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Non-english speaker children moving to the UK

(11 Posts)
Ciculita Wed 04-Jan-17 19:29:30

Hi all
I am moving to the UK in march (Surrey) due to a job transfer and I am feeling a little nervous about my DDs starting primary school.
They will be 9 and 6 by then and do not speak english at all.
Do schools offer any type of support in the first months?
Does anyone have any experience on this kind of situation? Any advise will be very much appreciated.
Thank you

britainteascones Wed 04-Jan-17 20:17:44

I think your six year old will be fine, they're young so the English will still be at a low level anyway. The 9 year old may have more difficulties as the level of speaking is generally higher at this age, but i'm sure the school would be able to help you. Which country are you moving from [out of curiosity]?

Ciculita Wed 04-Jan-17 20:34:11

Thank you for your reply Scones. Moving from Italy.. They were both born in the UK, but we've been in Italy for the past 4 years. DD1 use to speak english, but I am afraid she has forgotten it all.

britainteascones Wed 04-Jan-17 20:53:26

Well 9 is still quite young so I'm sure with some practice over the course of the next few years she could definitely build her English up. Play English TV programmes with Italian subtitles, have her listen to British Pop music if she may be interested in that, there are lots of games for children which help build up language skills in a fun way. And the app Duolingo is very good for learning languages too. There is quite a lot out there if you search for it, especially with the addition of being in an English speaking school I am sure that in a few years time she will be chattering away to you in English. Obviously just make sure the school is well aware and I'm sure they'll aid her any way they can. Good luck.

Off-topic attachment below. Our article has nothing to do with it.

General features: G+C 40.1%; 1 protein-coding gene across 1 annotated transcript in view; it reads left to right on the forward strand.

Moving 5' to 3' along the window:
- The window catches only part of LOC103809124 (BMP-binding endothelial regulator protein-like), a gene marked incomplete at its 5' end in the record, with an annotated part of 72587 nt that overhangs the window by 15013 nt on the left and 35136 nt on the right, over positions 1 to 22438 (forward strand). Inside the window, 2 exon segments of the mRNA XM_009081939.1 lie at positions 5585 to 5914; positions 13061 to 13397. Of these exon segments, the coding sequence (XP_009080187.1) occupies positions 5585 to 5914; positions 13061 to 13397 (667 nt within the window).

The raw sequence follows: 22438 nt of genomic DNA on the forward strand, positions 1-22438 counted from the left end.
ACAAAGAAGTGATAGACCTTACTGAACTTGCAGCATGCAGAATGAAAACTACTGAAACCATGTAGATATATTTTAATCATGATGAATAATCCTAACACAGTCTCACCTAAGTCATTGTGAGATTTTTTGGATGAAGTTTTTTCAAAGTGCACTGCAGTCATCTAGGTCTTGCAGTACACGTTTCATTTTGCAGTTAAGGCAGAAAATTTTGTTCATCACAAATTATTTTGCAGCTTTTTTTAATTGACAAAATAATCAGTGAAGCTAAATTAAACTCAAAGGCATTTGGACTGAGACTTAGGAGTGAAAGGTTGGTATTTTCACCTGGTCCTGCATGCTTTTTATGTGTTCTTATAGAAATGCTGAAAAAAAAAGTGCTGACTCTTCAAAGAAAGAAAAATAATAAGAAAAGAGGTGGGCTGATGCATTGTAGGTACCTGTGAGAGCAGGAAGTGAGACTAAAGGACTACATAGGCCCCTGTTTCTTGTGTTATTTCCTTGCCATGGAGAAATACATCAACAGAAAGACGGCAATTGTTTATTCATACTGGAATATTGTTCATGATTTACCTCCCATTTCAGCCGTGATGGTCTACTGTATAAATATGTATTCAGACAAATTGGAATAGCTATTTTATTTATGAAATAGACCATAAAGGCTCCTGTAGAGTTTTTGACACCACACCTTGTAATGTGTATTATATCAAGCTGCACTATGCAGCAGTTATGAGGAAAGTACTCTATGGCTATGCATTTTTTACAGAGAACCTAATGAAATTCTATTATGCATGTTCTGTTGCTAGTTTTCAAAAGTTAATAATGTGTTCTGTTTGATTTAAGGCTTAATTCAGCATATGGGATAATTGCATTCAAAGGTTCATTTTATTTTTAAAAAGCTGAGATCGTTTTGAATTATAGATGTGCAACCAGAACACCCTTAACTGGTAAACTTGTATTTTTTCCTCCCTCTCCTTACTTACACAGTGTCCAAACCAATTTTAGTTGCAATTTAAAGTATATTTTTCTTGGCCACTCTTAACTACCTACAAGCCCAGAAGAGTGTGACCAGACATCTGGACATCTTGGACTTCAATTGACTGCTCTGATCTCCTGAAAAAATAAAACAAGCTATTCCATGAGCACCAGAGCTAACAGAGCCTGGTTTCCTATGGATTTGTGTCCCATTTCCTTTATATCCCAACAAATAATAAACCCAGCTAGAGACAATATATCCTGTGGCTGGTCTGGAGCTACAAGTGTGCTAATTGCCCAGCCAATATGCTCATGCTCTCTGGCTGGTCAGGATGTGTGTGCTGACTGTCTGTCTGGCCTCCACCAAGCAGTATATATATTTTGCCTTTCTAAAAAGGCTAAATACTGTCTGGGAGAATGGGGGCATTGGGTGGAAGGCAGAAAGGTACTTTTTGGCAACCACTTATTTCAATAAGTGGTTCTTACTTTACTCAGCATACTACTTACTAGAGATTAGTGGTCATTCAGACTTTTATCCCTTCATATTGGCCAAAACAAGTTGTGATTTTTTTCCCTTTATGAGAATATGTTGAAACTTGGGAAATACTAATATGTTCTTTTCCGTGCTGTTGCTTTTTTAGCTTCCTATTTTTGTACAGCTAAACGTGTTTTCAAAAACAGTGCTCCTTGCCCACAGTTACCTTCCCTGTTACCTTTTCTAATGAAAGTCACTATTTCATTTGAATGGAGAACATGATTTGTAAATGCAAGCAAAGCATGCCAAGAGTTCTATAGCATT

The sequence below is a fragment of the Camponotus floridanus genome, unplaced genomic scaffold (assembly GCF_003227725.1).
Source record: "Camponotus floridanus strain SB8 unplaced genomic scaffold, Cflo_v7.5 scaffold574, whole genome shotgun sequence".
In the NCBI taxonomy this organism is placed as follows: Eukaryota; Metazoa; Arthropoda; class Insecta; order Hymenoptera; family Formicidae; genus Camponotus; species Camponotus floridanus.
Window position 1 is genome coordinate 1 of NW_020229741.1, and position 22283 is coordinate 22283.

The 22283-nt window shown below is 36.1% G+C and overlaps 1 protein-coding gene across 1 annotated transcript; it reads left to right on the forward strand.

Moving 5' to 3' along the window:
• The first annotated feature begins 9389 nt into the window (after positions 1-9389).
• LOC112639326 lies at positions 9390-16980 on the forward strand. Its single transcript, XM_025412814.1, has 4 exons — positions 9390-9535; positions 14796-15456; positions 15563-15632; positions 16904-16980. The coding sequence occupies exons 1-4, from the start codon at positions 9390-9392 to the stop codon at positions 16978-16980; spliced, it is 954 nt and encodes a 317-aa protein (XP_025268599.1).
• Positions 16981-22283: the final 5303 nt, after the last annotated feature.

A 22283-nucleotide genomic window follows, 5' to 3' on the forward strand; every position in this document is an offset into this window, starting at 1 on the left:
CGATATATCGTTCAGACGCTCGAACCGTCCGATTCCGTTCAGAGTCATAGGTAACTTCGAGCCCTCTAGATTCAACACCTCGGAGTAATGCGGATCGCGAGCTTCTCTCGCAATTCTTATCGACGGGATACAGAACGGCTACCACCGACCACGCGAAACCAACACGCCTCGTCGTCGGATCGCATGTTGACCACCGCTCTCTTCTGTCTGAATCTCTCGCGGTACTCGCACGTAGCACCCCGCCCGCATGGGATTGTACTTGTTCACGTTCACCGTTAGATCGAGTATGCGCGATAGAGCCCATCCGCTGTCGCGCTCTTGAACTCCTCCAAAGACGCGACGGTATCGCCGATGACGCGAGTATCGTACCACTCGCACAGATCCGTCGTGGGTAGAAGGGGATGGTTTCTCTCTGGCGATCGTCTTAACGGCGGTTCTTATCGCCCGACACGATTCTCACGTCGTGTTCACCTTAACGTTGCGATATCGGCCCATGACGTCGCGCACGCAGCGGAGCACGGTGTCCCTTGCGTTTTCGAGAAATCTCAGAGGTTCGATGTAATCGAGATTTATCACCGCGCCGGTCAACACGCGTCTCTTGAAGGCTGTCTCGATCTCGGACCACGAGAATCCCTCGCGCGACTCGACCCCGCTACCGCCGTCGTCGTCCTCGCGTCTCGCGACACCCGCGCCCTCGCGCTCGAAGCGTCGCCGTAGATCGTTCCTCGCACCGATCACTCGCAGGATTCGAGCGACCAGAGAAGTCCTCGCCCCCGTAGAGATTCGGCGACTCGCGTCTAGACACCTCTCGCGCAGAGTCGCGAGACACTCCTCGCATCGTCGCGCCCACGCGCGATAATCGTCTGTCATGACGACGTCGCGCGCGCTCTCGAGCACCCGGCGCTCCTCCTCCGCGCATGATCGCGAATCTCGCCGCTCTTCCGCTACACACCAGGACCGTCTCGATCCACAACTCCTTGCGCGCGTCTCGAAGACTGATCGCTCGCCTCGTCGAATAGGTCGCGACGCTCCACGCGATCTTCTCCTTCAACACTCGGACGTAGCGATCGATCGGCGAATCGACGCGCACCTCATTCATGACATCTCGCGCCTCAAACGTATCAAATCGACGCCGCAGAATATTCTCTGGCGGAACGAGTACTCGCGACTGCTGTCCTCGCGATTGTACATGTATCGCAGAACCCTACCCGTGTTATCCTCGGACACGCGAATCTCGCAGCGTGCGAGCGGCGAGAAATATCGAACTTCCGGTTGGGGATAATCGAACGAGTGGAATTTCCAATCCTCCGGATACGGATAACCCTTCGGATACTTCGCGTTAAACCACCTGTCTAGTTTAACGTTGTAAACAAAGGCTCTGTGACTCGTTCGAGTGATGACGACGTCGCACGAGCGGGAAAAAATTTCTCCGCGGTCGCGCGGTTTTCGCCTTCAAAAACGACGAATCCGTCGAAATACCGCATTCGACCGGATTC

MeetTheMartian Wed 04-Jan-17 20:57:31

I have seen a few children in our primary school arriving and not speaking a word of English. Actually dc1 had a frpownd who started mid Y7 form a very similar situation than you.
A year on, they all speak perfect English and have no issue at all.

In primary, they did use a tablet to help with translation to start with and paired the child with another to 'help' them (not always the same child).

You will be amazed at how quickly children learn. Much more quickly than us adults!
Besides, if your dc1 was speaking English before, even if they have forgotten, it will come back easily smile

Good luck.

In a few months, your issue will be for them not to forget their Italian so they can stay bilingual!

tadjennyp Wed 04-Jan-17 23:07:11

I had a student arrive from Italy in the middle of y9 who could speak barely any English who is now completely fluent and studying for GCSEs in French and Spanish. I would have no worries.

Ciculita Thu 05-Jan-17 20:14:49

Thank you so much everyone. Very reassuring knowing that 9 is not too late for adapting well! grin

PovertyJetset Thu 05-Jan-17 20:28:14

Not too late at all but-